Conundrums in practice
From the balance between selling and recommendation to tricky ethical and clinical issues, practice members share their tips
18 June 2021
For every member of the practice team, it is important to be able to explain to patients the different optical solutions that are available to them.
But where does thorough guidance become selling? How can patients be informed without feeling pressured?
The latest public perceptions research by the General Optical Council revealed that the most common reason patients are uncomfortable about visiting an optical practice is pressure to buy contact lenses or spectacles.
One in five respondents specified this as the reason for their discomfort, compared to one in 10 respondents who said they were worried about being diagnosed with an eye condition, while one in 20 patients expressed concern about someone being close to them during the sight test.
Clark shared that navigating the difference between the two approaches can be challenging for staff members.
He highlighted that selling is when you take away the patient’s control, put time pressure on the purchase or influence the patient to purchase a product that they may not need.
“Recommending is finding out why someone might want to buy something, educating them about why it is a great idea and then letting them choose when they buy it. Selling is in the best interest of the cash register, whereas making recommendations is in the best interest of the patient,” Clark emphasised.
Selling is in the best interest of the cash register, whereas making recommendations is in the best interest of the patient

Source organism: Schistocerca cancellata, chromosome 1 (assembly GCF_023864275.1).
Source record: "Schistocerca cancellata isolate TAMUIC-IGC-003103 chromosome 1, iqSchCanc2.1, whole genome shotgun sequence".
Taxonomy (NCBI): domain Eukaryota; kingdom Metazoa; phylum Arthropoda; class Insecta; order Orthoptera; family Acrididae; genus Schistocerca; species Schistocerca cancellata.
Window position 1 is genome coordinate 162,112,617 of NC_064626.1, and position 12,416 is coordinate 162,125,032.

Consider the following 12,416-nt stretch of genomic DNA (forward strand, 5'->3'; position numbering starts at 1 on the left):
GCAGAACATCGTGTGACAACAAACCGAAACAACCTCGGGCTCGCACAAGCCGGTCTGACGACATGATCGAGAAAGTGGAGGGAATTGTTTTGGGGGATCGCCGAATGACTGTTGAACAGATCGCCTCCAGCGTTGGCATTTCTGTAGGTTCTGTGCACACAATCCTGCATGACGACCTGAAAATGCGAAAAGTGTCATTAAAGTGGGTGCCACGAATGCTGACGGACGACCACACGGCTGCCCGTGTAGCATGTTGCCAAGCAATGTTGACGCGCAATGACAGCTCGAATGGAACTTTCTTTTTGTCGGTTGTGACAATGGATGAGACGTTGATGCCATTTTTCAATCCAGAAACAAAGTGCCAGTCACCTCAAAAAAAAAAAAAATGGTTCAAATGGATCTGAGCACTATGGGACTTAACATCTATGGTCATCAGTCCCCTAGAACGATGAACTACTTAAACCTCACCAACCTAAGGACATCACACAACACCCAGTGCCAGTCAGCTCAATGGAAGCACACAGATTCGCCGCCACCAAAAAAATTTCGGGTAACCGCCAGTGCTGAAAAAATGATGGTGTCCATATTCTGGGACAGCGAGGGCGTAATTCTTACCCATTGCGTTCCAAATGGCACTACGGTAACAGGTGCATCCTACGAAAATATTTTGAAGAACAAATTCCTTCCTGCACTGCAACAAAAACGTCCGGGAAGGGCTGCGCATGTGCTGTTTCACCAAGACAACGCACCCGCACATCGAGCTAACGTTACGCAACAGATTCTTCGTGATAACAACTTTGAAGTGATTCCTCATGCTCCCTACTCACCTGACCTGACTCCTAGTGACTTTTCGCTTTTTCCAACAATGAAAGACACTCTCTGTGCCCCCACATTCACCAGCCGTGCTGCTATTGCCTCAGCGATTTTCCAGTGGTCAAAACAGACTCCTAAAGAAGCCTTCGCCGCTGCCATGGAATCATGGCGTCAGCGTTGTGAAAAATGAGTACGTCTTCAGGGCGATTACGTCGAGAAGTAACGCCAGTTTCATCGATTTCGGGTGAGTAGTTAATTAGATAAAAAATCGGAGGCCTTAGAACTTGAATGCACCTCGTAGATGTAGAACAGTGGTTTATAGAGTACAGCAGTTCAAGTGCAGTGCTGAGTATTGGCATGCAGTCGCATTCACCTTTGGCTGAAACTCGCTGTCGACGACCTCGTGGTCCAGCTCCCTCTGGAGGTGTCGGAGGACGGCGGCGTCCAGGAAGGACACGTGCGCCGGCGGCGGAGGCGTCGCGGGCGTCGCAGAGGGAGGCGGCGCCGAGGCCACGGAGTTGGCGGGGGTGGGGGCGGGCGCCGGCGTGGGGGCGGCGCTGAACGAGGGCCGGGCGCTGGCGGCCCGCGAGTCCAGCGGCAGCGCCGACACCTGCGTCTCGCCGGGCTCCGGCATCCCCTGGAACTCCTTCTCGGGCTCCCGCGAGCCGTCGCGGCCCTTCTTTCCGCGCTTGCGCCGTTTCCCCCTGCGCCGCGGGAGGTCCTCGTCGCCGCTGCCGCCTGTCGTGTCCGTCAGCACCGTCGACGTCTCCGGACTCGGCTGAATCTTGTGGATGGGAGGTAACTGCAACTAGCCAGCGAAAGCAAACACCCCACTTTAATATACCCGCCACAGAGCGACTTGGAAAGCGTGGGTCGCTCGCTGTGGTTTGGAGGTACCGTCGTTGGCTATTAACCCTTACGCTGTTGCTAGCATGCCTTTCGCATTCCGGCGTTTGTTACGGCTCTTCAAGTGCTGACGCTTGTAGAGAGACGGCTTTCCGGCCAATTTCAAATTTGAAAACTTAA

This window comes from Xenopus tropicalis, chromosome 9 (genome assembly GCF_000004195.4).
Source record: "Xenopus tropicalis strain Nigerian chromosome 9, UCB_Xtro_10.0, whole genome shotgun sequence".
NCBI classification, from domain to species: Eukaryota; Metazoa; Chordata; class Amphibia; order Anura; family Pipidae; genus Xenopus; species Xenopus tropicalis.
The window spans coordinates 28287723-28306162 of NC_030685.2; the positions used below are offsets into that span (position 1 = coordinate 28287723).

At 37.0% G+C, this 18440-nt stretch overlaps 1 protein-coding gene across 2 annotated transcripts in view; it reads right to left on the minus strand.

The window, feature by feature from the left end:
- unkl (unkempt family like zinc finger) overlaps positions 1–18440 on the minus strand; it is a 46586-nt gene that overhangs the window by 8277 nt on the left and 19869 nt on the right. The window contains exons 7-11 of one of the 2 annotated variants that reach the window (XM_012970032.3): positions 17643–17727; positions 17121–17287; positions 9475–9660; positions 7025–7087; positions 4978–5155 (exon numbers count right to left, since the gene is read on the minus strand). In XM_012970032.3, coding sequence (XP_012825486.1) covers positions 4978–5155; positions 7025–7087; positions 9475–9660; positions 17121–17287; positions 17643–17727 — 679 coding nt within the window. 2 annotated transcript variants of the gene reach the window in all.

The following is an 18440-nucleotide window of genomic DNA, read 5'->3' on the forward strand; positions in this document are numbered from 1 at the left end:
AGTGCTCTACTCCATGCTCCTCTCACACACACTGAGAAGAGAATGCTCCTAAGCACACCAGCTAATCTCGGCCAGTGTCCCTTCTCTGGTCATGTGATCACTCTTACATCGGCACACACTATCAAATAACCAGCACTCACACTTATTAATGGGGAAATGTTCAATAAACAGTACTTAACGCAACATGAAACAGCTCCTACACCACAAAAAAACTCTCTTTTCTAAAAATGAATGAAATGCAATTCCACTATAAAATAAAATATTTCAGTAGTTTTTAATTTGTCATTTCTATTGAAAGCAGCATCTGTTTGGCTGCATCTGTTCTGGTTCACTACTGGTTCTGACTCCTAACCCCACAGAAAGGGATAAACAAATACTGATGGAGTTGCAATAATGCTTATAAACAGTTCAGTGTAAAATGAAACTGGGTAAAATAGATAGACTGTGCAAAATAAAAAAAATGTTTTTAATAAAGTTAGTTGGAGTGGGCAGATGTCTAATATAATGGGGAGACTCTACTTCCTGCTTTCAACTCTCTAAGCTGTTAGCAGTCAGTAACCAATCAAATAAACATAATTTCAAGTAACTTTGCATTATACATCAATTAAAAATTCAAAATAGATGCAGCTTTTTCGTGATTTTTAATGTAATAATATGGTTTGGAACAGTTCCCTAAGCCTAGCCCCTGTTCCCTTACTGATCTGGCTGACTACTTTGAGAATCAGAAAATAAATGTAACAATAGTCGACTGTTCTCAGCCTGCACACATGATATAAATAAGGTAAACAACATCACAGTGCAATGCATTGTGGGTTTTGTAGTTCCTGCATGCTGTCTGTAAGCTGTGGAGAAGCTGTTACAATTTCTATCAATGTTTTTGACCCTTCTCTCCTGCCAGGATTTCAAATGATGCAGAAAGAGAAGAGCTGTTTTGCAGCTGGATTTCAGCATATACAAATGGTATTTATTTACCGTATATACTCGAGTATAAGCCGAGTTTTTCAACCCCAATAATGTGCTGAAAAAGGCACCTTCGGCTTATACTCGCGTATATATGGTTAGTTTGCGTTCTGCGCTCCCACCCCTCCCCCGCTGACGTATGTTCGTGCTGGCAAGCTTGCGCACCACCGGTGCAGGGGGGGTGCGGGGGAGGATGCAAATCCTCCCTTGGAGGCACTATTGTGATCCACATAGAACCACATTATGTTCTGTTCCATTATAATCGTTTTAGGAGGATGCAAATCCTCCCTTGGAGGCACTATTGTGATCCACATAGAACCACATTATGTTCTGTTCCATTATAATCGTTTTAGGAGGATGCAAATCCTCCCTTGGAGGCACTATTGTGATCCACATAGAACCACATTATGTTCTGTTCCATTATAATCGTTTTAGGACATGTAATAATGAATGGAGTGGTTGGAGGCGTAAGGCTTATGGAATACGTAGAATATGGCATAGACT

Specialist contact lens optician Nick Howard emphasised the importance of being genuine in conversations with patients, supported by expert knowledge and an understanding of patient needs.
“Have evidence-based, up-to-date research and comprehensive product benefits as a platform for your recommendation and guidance. The best sale is driven by the confidence of the patient, not the practitioner,” Howard observed.
For optometrist and AOP councillor, Josie Evans, it is the responsibility of eye care professionals to introduce optical solutions that will help a patient to see well and look good.
“It’s important to inform and guide, not to persuade,” she said.
Evans added that the advantages and limitations of products should be discussed with the patient.
“If one option is better suited to an individual’s needs than another, this recommendation should be justified. With this approach, you’re acting in the best interests of the patient and providing them with the information they need to make an informed decision,” Evans emphasised.
Dispensing optician Simone Mason highlighted the importance of getting to know the patient and understanding if there could be any improvements in their current optical solutions.
“Ask what a typical day is like, including weekends and hobbies,” she added.
Explaining the benefits of your recommendation for their needs is also key, Mason said.
Ethical and clinical dilemmas in practice
There are a wide variety of conundrums that face optical practice team members – from patient confidentiality issues to non-tolerance of spectacles.
Practice support staff play an important role in addressing issues that arise in practice as they are often the first point of contact for patients.
Knowing the correct processes to follow and the relevant rules that regulate safe eye care is key.
AOP clinical and regulatory adviser, Roshni Kanabar, shares guidance on common ethical and clinical dilemmas in optical practice.
Supplying contact lenses
This means that practice support staff booking a patient for a contact lens assessment need to check that the patient has a valid spectacle prescription and advise the patient to bring it in to the appointment if the sight test was performed elsewhere.
Kanabar highlighted that the need for a valid spectacle prescription also applies when providing aftercare.
She added that staff can supply contact lenses against a valid contact lens specification, even if the sight test is overdue, provided the supply does not take the patient over the expiry date on the specification.